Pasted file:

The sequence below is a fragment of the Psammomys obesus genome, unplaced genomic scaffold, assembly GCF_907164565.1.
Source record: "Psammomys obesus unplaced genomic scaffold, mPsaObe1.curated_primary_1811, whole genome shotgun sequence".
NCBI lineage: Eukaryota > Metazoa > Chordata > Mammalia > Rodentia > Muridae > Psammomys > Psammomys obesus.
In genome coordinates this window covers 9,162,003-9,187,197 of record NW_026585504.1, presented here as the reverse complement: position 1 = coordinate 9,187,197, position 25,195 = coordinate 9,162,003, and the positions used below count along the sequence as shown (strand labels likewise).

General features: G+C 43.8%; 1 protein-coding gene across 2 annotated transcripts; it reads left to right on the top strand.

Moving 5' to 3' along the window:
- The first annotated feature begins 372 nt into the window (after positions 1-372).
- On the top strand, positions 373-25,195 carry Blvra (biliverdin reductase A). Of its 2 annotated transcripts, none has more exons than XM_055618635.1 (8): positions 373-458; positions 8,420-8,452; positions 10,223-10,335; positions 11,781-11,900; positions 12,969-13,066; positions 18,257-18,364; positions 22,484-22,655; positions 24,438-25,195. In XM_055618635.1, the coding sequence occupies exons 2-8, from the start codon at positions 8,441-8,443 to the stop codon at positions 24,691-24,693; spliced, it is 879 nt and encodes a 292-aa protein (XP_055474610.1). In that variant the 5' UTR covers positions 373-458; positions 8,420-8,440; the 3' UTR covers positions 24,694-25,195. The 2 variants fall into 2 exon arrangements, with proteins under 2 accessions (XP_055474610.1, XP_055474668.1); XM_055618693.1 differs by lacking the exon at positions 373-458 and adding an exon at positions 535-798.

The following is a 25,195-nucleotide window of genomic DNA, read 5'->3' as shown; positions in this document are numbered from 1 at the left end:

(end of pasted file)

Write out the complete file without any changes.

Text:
The sequence below is a fragment of the Psammomys obesus genome, unplaced genomic scaffold, assembly GCF_907164565.1.
Source record: "Psammomys obesus unplaced genomic scaffold, mPsaObe1.curated_primary_1811, whole genome shotgun sequence".
NCBI lineage: Eukaryota > Metazoa > Chordata > Mammalia > Rodentia > Muridae > Psammomys > Psammomys obesus.
In genome coordinates this window covers 9,162,003-9,187,197 of record NW_026585504.1, presented here as the reverse complement: position 1 = coordinate 9,187,197, position 25,195 = coordinate 9,162,003, and the positions used below count along the sequence as shown (strand labels likewise).

General features: G+C 43.8%; 1 protein-coding gene across 2 annotated transcripts; it reads left to right on the top strand.

Moving 5' to 3' along the window:
- The first annotated feature begins 372 nt into the window (after positions 1-372).
- On the top strand, positions 373-25,195 carry Blvra (biliverdin reductase A). Of its 2 annotated transcripts, none has more exons than XM_055618635.1 (8): positions 373-458; positions 8,420-8,452; positions 10,223-10,335; positions 11,781-11,900; positions 12,969-13,066; positions 18,257-18,364; positions 22,484-22,655; positions 24,438-25,195. In XM_055618635.1, the coding sequence occupies exons 2-8, from the start codon at positions 8,441-8,443 to the stop codon at positions 24,691-24,693; spliced, it is 879 nt and encodes a 292-aa protein (XP_055474610.1). In that variant the 5' UTR covers positions 373-458; positions 8,420-8,440; the 3' UTR covers positions 24,694-25,195. The 2 variants fall into 2 exon arrangements, with proteins under 2 accessions (XP_055474610.1, XP_055474668.1); XM_055618693.1 differs by lacking the exon at positions 373-458 and adding an exon at positions 535-798.

The following is a 25,195-nucleotide window of genomic DNA, read 5'->3' as shown; positions in this document are numbered from 1 at the left end: